Fast-forward to 1980 and Donovan Maule Players are perfectly in the sixth phase of their thespian life. They are panting alone, lifting the curtain to their seventh age. Within the self-same stage are seeded the Phoenix Players. The Donvan Maule troupe closed its books of accounts for 1979 with a whopping loss of KSh. 8.7 million, according to Annabel. By the start of 1981 James Falkland, the administrator, had begun thinking ahead. He was seeing the ashes of the DM Players and the emergence of the Phoenix from the ashes. He began prospecting for shareholders for Phoenix Players Ltd (In Formation). The owners of Donovan Maule – they were called Theatre Arts ’80 – however dug in for the long haul, pledging to inject more funds into the company.
Regardless, Phoenix was going to be born – and with lots of congenital problems carried over from Donovan Maule. Theatregoers of the ’80s will recall press reports of the night of long knives between Phoenix and Theatre ’80. It was one long story of love and hate. They seemed to agree today, only to differ grossly tomorrow. They led Nigel Slade, the lead arts writer at The Standard to write on 23 October 1982, “It needs more than cash to save DM.” At the apogee of friendships, suspicions and a doze of betrayals, James Falkland formally resigned in May 1983. The sun set on Donovan Maule. Phoenix was born.
Donovan Maule closed down after 35 years. Phoenix has shut down after 34. The congenital problems with which Falkland migrated from Donovan simply refused to go away. Yet, to its credit, Phoenix opened up the space to local talent, even if the repertoire has remained hugely exotic. Lupita Nyong’o, Ian Mbugua and Jean Gachui stand out in the talent pool. Others are Loice Abukutsa, Steve Mwenesi and the late Sam Otieno.
The financial sword of Damocles has for sometime now hung precariously above Phoenix. The alarm bells have gone off fairly frequently. Yet, it is a huge tribute to Ian Mbugua that Phoenix has come this far. He has strived, sometimes almost desperately and singularly to keep the repertory character of the theatre alive. He has introduced seasonal tickets, put up many plays and sought a solid board of directors. Yet it has remained difficult to stay afloat.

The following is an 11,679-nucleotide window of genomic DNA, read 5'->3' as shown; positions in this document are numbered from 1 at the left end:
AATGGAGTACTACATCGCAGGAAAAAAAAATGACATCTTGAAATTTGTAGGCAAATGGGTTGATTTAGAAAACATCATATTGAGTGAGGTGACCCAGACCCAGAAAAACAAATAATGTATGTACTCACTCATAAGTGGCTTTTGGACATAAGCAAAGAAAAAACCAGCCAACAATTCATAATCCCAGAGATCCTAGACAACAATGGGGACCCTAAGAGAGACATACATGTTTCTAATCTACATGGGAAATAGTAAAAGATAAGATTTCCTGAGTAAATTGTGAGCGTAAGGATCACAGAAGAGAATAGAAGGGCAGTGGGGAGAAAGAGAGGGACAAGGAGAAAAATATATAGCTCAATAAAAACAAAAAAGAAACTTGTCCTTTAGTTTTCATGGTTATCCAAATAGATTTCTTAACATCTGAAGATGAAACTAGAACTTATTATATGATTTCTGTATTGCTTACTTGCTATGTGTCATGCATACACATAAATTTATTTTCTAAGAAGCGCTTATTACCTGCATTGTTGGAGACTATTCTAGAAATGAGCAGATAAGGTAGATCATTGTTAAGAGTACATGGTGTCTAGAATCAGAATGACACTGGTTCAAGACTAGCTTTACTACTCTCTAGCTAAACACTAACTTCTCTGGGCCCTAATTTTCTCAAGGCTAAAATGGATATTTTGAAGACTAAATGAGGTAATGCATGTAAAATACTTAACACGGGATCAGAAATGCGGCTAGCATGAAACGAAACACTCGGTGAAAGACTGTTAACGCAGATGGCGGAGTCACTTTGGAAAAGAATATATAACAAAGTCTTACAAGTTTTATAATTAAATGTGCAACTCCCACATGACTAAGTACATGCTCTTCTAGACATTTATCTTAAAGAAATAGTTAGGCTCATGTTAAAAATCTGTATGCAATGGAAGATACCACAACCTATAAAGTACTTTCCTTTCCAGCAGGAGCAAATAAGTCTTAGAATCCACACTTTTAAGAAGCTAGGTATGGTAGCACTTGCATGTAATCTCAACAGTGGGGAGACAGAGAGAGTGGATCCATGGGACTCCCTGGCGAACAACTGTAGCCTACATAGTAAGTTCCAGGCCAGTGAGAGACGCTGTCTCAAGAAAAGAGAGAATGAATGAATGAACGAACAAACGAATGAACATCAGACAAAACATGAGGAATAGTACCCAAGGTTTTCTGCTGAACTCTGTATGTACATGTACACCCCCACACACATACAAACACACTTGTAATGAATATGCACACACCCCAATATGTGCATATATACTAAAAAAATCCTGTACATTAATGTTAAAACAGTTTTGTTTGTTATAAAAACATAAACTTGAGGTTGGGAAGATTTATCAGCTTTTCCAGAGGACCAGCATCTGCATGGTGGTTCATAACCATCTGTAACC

The one huge lesson from Phoenix is that repertory theatre can be very difficult to sustain. Here, of course, we understand repertory theatre to be a permanent company established in a regular home and performing exclusively in that place. There are all manner of establishment costs and allied challenges. In their heyday, Donvan Maule included the travelling strand in their theatre. They toured the entire country from Mombasa to Nanyuki and Kisumu to Kitale, staging plays to great praise and reasonable benefit.
If they would adopt this model, the Phoenix team could carry on, even under some other guise, and do just as well as they have always done. Indeed, they could even do better, without the regular stresses of establishment costs. The notion was always of course that they wanted to have a regular home within the traditional English repertory model. At the apogee of their financial challenges, in 1979, their precursors attempted all manner of survival tricks, from annual subscriptions to temporary memberships for those who wanted to patronize their bar for drinks and other refreshments. It did not work. Phoenix tried the same model. It has not worked. The lesson is increasingly that the theatre is the troupe and not the building. It is not even the corporate entity that is now in trouble. The artistic dream must overwhelm all these other concerns. When buildings, physical spaces and sundry structures want to leave us, we should allow them to go. For this is the time to say with Ted Kennedy when he bid his brother President Kennedy his final farewell, ” The cause endures, the hope still lives and the dream shall never die.” The theatre ought to outlive physical edifices and troubled corporate entities.
This article was first published in the Standard on Saturday 22 April 2017.